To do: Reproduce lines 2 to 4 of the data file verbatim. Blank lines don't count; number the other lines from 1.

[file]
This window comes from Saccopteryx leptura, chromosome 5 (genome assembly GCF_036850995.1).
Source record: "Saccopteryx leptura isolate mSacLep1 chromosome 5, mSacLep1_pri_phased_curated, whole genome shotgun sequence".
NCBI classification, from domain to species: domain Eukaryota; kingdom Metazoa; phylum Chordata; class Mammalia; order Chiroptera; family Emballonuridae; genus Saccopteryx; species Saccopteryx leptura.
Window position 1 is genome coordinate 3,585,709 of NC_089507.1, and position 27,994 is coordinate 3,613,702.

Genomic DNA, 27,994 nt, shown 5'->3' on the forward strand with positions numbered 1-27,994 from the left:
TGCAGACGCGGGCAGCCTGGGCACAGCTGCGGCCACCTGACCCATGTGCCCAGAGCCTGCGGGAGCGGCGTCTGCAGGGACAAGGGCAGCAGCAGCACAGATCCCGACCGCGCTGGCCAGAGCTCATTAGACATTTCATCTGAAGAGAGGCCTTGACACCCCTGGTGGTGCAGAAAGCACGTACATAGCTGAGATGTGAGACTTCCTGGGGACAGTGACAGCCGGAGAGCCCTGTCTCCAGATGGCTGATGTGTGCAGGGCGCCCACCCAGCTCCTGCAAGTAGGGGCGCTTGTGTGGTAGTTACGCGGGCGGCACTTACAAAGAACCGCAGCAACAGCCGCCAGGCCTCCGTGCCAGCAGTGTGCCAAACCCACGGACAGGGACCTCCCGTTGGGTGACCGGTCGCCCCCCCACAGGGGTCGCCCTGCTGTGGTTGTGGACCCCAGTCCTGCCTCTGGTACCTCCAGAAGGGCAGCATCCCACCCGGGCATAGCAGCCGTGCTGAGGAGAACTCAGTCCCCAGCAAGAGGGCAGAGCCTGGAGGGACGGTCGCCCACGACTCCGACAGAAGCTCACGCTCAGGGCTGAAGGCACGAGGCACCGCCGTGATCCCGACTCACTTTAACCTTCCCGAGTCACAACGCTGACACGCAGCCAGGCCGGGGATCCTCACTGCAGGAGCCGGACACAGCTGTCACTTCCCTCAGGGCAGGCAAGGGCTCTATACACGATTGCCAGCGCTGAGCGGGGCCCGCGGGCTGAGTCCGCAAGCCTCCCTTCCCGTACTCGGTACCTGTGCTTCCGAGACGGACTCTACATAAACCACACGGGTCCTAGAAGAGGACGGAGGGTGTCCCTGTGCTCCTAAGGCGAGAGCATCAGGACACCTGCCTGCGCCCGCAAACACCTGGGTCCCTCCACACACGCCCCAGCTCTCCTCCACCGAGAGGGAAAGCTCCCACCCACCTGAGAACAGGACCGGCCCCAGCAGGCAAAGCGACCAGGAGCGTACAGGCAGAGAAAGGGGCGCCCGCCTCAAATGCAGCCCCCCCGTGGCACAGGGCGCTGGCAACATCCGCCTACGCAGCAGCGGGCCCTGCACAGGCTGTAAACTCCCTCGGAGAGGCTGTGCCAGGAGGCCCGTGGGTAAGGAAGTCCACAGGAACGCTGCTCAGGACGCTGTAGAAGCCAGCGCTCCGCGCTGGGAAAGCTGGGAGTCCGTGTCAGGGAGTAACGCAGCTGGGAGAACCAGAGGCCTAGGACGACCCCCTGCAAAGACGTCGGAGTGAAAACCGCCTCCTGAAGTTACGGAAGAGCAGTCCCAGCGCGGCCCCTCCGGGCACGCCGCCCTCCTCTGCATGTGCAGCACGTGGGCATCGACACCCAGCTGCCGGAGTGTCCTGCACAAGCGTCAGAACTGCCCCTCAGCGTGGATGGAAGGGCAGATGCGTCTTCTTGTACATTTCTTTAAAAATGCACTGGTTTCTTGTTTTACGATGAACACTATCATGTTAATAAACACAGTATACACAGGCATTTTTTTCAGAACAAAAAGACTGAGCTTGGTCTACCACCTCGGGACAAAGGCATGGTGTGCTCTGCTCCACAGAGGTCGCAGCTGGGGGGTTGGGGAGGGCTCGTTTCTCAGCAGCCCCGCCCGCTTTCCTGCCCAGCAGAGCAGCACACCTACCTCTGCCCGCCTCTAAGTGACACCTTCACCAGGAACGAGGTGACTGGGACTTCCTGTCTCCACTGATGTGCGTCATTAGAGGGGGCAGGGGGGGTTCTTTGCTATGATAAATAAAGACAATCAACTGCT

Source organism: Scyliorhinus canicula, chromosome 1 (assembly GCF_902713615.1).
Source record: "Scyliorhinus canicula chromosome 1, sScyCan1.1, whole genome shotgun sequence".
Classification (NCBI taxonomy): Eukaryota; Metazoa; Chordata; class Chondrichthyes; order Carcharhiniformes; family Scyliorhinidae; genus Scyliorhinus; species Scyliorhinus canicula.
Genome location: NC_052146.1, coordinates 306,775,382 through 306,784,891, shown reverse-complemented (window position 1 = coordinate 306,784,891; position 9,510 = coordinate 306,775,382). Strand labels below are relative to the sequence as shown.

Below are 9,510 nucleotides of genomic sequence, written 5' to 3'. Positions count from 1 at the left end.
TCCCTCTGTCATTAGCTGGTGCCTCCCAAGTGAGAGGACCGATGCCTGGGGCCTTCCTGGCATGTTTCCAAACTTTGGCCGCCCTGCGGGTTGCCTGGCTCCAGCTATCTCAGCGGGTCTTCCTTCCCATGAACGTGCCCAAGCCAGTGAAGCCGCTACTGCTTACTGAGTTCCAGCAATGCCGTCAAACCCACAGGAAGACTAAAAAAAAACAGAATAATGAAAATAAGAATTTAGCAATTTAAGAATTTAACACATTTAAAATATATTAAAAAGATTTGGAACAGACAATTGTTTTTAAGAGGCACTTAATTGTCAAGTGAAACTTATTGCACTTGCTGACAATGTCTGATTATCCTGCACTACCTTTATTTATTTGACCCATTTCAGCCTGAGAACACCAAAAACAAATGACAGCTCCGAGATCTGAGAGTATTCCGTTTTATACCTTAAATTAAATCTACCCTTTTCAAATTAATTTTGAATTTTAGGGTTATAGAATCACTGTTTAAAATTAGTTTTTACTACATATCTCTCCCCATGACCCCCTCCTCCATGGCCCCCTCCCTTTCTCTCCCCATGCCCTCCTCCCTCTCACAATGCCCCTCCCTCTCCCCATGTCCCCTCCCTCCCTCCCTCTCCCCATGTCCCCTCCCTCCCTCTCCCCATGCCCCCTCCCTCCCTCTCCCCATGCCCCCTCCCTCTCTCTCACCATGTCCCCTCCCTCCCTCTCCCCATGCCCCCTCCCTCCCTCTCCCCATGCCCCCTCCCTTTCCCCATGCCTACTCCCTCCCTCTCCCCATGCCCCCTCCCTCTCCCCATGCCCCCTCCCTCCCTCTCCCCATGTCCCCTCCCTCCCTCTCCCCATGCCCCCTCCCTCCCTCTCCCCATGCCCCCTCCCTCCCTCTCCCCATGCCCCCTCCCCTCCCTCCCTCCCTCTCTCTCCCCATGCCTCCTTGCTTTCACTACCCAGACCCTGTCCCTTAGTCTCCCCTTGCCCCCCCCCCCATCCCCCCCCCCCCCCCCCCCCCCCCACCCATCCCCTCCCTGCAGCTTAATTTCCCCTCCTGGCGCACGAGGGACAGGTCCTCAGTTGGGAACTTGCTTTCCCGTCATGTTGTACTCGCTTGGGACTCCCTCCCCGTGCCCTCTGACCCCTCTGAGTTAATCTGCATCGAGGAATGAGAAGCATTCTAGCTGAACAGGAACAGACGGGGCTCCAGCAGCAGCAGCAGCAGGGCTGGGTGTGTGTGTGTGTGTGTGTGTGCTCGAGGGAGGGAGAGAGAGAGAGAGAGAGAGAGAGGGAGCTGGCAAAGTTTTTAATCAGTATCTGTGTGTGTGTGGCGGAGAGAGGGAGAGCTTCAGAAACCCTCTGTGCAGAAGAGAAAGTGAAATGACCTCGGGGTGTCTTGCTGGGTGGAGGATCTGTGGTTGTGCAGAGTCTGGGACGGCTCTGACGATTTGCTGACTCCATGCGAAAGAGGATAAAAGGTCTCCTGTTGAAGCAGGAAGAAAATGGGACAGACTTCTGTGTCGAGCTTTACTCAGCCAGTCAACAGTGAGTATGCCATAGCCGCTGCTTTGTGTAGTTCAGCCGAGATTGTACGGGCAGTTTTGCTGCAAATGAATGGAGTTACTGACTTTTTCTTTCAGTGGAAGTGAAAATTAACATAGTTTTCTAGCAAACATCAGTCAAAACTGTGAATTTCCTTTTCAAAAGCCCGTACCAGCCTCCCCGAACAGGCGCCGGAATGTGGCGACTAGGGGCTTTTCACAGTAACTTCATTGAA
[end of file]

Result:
Source record: "Saccopteryx leptura isolate mSacLep1 chromosome 5, mSacLep1_pri_phased_curated, whole genome shotgun sequence".
NCBI classification, from domain to species: domain Eukaryota; kingdom Metazoa; phylum Chordata; class Mammalia; order Chiroptera; family Emballonuridae; genus Saccopteryx; species Saccopteryx leptura.
Window position 1 is genome coordinate 3,585,709 of NC_089507.1, and position 27,994 is coordinate 3,613,702.